Other responses included dropping a pen or notebook to look busy, hiding behind the person in front of you — and even a write-in response: pretend to be asleep. Constructive, preemptive participatory behaviors — such as raising one’s hand to say something related to the topic or to ask a question about the topic — were endorsed by less than 20 percent of students.

That active participation promotes learning is a fundamental belief among educators, and one can hardly fault teachers for seeking ways to encourage interchange with students in class. However, the attention and energy students direct towards avoiding being called on suggests that this teacher behavior may not be the best way to engage them. At the very least, it is counterproductive when the students we want to reach become instead defensively motivated to direct their energy and mental activities into avoidance behavior. At worst, feelings of shame and embarrassment drain cognitive resources that students might otherwise direct towards learning. To avert these negative consequences, we offer a sample of alternative teacher behaviors that may increase student participation and decrease their avoidance behavior.

Setting the Stage for Voluntary Participation

Create An Environment Conducive to Participation
To achieve student participation without calling upon them, the teacher needs to create an environment where students feel psychologically safe in taking the risk of asking a question that may make them look ignorant or volunteering an answer that may turn out to be wrong. Class size is not the essential factor in creating an environment supportive of participation. We can all think of small classes we have attended (or taught) where teachers had difficulty getting student participation. And even in a large class, the instructor who is motivated to do so can produce active interchange with students. More important than class size, teachers’ desire for interaction with students, the nature of the questions teachers ask, and the way they respond to students’ questions and answers play a critical role in determining whether communication in the classroom blossoms or dies on the vine. The suggestions we offer below can be adapted for either large or small classes.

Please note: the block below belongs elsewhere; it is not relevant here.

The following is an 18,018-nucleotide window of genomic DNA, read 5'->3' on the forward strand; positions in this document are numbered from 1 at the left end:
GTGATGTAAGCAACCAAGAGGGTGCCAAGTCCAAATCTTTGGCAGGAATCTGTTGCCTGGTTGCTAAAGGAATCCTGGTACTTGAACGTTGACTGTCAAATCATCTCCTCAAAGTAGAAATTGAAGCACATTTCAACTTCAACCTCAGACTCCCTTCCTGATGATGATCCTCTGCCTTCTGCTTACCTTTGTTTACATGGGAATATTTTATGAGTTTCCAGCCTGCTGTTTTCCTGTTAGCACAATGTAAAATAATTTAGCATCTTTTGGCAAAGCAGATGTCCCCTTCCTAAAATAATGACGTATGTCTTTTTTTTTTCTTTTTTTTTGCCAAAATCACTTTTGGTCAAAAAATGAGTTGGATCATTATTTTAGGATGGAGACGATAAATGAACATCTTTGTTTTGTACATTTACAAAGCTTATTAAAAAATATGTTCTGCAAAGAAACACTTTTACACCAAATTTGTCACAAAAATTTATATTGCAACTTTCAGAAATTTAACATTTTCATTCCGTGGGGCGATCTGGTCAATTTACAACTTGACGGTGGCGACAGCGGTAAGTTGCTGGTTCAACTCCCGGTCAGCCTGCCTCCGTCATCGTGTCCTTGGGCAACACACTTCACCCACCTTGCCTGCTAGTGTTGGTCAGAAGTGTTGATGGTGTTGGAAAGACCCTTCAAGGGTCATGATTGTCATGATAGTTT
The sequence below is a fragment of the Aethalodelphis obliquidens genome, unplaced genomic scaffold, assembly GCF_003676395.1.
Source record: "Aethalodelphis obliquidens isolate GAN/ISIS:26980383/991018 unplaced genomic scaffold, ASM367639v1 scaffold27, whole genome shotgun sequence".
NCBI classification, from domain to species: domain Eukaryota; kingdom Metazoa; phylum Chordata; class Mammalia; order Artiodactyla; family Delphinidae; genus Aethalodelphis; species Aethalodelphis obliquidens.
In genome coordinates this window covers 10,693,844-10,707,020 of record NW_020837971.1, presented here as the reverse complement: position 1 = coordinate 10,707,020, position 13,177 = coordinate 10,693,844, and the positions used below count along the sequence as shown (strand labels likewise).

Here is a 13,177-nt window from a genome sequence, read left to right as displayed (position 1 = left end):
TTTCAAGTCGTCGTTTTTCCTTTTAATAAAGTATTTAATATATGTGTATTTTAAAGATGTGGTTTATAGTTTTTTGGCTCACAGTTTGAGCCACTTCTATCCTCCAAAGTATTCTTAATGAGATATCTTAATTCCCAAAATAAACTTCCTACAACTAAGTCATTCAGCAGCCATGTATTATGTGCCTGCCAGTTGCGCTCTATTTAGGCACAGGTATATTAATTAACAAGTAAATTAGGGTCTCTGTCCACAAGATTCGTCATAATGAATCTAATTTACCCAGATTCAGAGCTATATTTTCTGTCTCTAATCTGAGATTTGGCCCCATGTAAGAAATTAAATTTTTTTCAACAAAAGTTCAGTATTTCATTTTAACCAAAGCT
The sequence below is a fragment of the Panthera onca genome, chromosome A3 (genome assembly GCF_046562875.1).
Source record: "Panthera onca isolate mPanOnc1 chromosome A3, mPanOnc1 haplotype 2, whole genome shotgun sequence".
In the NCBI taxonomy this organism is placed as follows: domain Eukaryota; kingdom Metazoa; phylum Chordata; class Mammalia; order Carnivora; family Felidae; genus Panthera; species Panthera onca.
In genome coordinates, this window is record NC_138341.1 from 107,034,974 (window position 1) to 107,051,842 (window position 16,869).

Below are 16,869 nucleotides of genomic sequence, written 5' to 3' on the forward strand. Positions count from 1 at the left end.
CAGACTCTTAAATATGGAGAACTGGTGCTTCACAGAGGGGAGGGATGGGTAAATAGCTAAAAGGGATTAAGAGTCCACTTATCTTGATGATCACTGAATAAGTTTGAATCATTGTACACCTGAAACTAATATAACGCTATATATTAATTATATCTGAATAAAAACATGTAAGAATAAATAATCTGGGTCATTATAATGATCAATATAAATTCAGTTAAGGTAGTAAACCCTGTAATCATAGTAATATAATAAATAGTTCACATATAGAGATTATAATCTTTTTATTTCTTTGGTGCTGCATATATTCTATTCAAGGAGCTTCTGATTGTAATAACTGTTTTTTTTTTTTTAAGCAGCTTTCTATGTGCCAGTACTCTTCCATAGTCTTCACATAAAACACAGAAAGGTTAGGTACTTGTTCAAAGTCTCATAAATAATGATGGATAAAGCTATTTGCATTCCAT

Establish A Norm of Participation

  • Have students interact during the very first class. A two-minute ice breaker (e.g., “Get to know the persons around you”) changes the whole atmosphere in the classroom from passive to active.
  • Let students know, through your words and actions, that you expect to hear from everyone at least once within the first three weeks of class.
  • Learn students’ names and use them when responding to reinforce participation. To help you learn their names quickly, bring a digital camera to class and photograph students in small groups.
  • Consider asking students to keep a record of their contributions — what questions they answered or asked — and collect the logs periodically. One student we know created a daily participation chart for all of her classes. The act of record keeping sensitizes students to their participatory behavior.

Safe Questions Break the Ice
A simple way to get some sign of life is to ask students for a non-verbal response:

“Let’s have a show of hands … how many of you think that . . . ?” You can then follow up with, “Okay, let’s hear some reasons people think that …” Other safe questions and processes include:

  • A planned pairing of a closed ended question requiring a single fixed answer (e.g., “Have you ever observed … ?”), followed by an open-ended question (“Why do you think that happens?”) starts an interchange.